The occasional break can be a very good thing. It gets us out of our ruts, turns our perspective upside down, rattles our cages. “Why don’t I try….” we think, and suddenly a new idea is born.

In this case, it wasn’t such a new idea as it was a new combination of old ideas. It was probably all the recent chatter about the compositional power in the studio that got me thinking, and suddenly Grab Bag transformed into Chord Scrabble.

A bit of explanation:

Grab Bag involves a bowl of poker chips, each one inscribed with a note name: F-sharp, B-flat, C, etc. This bowl is my go-to source whenever I want a student to do something (a scale, a chord progression, a Five-Finger position, whatever) in a random key. “Go pick a chip,” I’ll say. The kid then draws a chip—“Ugh, B-flat!” much groaning—and then does the task in that key. What I love about this process is that I cannot be blamed for the key they pick. It is not my fault if they draw B-flat (“The devil’s key,” one kid calls it.).

Officially, what we call “Grab Bag” is a strategy we use with compositions. “Pick five chips,” I’ll tell a student, and then only those notes can be used in that week’s composition assignment. Or sometimes we do Reverse Grab Bag, which means the five chips they draw are the notes they CANNOT use in their composition.

It’s all good, and part of the rotating fun of our normal lesson routines. But it took the most recent holiday break to inspire the newest variation on the Grab Bag theme: Chord Scrabble.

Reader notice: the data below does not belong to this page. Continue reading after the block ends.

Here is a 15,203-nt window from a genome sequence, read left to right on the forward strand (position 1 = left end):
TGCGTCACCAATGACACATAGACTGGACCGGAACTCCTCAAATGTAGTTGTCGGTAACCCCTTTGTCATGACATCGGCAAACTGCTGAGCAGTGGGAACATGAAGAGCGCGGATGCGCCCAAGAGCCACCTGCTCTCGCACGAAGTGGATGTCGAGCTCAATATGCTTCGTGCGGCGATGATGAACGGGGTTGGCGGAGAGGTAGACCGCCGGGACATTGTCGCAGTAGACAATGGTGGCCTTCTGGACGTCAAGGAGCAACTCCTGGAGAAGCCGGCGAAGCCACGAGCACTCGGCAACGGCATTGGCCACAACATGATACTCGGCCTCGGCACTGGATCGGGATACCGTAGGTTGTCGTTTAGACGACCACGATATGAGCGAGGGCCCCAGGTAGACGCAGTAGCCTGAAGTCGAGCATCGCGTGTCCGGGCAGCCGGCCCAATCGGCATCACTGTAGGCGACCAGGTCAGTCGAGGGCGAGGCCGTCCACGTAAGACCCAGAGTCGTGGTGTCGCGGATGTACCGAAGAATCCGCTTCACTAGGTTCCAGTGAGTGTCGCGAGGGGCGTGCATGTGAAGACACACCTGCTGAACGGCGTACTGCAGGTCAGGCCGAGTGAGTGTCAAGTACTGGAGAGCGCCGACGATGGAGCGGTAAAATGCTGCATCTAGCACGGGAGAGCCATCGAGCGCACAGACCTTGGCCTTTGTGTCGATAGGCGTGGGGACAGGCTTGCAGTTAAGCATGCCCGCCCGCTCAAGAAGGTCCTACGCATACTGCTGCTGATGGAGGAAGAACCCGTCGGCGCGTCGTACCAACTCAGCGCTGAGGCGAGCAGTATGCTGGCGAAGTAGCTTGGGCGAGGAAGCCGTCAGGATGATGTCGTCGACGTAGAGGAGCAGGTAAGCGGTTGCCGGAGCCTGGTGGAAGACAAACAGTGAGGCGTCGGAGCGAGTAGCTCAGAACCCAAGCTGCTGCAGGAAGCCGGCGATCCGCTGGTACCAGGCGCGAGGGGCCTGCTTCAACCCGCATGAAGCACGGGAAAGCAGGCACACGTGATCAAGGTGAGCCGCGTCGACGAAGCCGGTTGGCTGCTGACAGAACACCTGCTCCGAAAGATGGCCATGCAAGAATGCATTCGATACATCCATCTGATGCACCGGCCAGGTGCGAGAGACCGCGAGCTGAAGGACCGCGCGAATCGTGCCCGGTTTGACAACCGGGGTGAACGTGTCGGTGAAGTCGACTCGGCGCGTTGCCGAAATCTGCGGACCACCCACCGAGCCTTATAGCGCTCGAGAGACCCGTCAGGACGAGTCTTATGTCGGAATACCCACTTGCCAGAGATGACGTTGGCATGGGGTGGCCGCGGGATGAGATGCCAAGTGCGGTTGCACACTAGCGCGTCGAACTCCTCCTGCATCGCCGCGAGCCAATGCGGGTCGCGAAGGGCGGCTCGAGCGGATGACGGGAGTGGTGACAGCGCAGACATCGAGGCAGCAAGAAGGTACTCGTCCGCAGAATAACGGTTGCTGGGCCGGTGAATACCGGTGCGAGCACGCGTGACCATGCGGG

Five chips are drawn (yes, sounds familiar so far). The student (or teams of students, this works great in group classes) has to spell as many major, minor or diminished chords as possible using only those five notes. Yeah, much like traditional Scrabble.

Of course, what makes this really challenging is that sometimes the five chips drawn will be something like: F-sharp, D-flat, A, C, E-flat, which makes the F-sharp minor and E-flat diminished chords hard to puzzle out, since they will be spelled enharmonically. I love this. The trickier the better as far as I’m concerned.

Chord Scrabble can be a game all on its own, and a worthwhile one at that, but we can also take it in another direction. After decoding the five notes into all possible chords, these chords can be the required harmonies that must be included somewhere in that week’s compositional assignment. Integration, I think, is always something to strive for whenever possible.

As it turns out, three kids this week drew “Ms. Amy’s Cats” from the composition bowl of titles. I don’t know which kid thought of it, but it is a very good title.  I suggested that this might inspire a very annoying composition because the cats, this week in particular, have been very annoying.

So, those lucky kids, who this week are a composing piece called “Ms. Amy’s Cats” and incorporating a round of Chord Scrabble as well, might be including, let’s say, an F-sharp major chord, a B-flat minor chord and a G diminished chord somewhere within their composition (Assuming, of course, the five drawn keys are some version of F#, A#, Db, F and G). This combination has great potential to be very annoying, indeed.